SAN FRANCISCO – The arbitration clause included in a contract with a California biotechnology company was upheld by the appeals court.
The United States Court of Appeals for the 9th Circuit declared the arbitration provisions in the terms of service agreements sent out by 23andMe Inc. to its clients are valid. The court ruled that despite a clause stating that the losing party would shoulder the attorney fees and expenses incurred during the proceedings, the conditions remain binding under the California laws.
“We hold that none of the challenged portions of the arbitration provision, alone or in concert, render the arbitration provision unconscionable under current California law,” wrote Circuit Judge Sandra Segal Ikuta of the 9th Circuit. The panel that heard the case also included Circuit Judges Stephen S. Trott and Paul J. Watford.
The issue started in November 2013 when the Food and Drug Administration (FDA) ordered 23andMe to cease with the marketing of their health services until it got approval from the government. In compliance with this, the company discontinued with their health-related marketing.
Subsequently, several customers who bought DNA test kits from 23andMe filed a lawsuit against the company. The allegations included unfair business practices, breach of warranty and misrepresentations about the health benefits. In response, the company filed a motion to require the complainants to arbitrate their claims.
Prior to the court of appeals decision, U.S. District Judge Lucy Koh of the Northern District of California declared in 2014 that the fee shifting clause in the 23andMe agreements is "substantively unconscionable.” According to Koh, the company takes advantage of this kind of arrangement as it appears to force the consumers into assenting with the terms. The district judge further took cue from the previous rulings on the matter by appellate courts in which the fee shifting practice is struck down. Ikuta disagreed.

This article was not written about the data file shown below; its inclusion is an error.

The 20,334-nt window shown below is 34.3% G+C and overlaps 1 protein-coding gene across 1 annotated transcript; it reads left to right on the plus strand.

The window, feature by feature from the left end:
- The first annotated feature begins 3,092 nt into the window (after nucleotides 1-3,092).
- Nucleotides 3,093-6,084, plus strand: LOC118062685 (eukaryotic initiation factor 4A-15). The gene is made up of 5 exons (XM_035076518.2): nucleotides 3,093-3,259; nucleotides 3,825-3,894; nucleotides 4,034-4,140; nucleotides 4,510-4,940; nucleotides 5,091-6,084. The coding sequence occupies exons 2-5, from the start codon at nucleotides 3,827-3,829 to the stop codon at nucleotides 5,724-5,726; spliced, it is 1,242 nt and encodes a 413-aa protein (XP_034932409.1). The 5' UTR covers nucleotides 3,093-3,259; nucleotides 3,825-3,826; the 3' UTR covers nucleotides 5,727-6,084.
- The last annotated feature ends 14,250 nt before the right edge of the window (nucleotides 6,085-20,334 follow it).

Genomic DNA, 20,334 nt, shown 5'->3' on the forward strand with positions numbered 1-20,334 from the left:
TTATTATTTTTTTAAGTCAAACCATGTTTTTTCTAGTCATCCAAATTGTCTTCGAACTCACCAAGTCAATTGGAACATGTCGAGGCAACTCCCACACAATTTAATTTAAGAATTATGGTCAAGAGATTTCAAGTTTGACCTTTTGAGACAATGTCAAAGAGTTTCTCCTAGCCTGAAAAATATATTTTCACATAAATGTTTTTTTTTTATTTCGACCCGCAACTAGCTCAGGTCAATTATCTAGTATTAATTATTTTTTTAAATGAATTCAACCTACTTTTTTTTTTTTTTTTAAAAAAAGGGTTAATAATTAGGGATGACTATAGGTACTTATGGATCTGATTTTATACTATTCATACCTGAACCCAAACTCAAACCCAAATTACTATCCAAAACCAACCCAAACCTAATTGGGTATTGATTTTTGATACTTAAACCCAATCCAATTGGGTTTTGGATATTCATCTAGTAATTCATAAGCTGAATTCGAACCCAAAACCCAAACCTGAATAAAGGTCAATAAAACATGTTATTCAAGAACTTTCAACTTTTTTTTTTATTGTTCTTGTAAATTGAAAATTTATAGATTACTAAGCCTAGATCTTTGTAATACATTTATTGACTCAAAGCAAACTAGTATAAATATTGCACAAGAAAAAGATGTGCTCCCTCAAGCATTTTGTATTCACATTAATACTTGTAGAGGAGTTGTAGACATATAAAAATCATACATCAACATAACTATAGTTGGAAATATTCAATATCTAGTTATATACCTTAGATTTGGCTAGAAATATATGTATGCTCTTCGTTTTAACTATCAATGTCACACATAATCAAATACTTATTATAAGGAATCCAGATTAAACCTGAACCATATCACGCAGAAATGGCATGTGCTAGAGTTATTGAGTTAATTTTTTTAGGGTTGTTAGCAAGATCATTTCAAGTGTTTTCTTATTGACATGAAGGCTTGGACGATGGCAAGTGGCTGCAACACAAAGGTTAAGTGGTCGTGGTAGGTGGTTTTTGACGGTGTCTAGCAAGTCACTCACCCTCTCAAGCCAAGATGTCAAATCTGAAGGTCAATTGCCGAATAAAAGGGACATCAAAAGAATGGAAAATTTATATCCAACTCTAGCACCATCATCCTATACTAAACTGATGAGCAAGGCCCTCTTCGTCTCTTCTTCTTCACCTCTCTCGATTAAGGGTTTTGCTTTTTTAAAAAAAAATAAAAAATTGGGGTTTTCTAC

According to Ikuta, the arrangement from 23andMe differs from the ones other companies sought to be implemented. The courts were aggressive in shutting down agreements that required a unilateral fee shifting system; that is, only the petitioners would shoulder the expenses if they lost the case. The 9th Circuit panel noted that this is not the same as the situation with 23andMe.
"By contrast, the plaintiffs have not identified any case where a state appellate court held that a bilateral clause awarding attorney fees and costs to the prevailing party was unconscionable, whether in an arbitration or non-arbitration context," explained Ikuta in the ruling.
Meanwhile, Jeremy Robinson of Casey Gerry Schenk Francavilla Blatt & Penfield in San Diego shared his disappointment over the ruling of the appellate court. He stated via The Recorder that the opinion issued by Ikuta "runs against a lot of California decisions that have held just the opposite." He viewed the order as “a significant expansion of defendants' ability to force consumers to arbitrate claims where there are attorney fee-shifting clauses in them.”
Robinson is the lawyer who argued for the plaintiffs.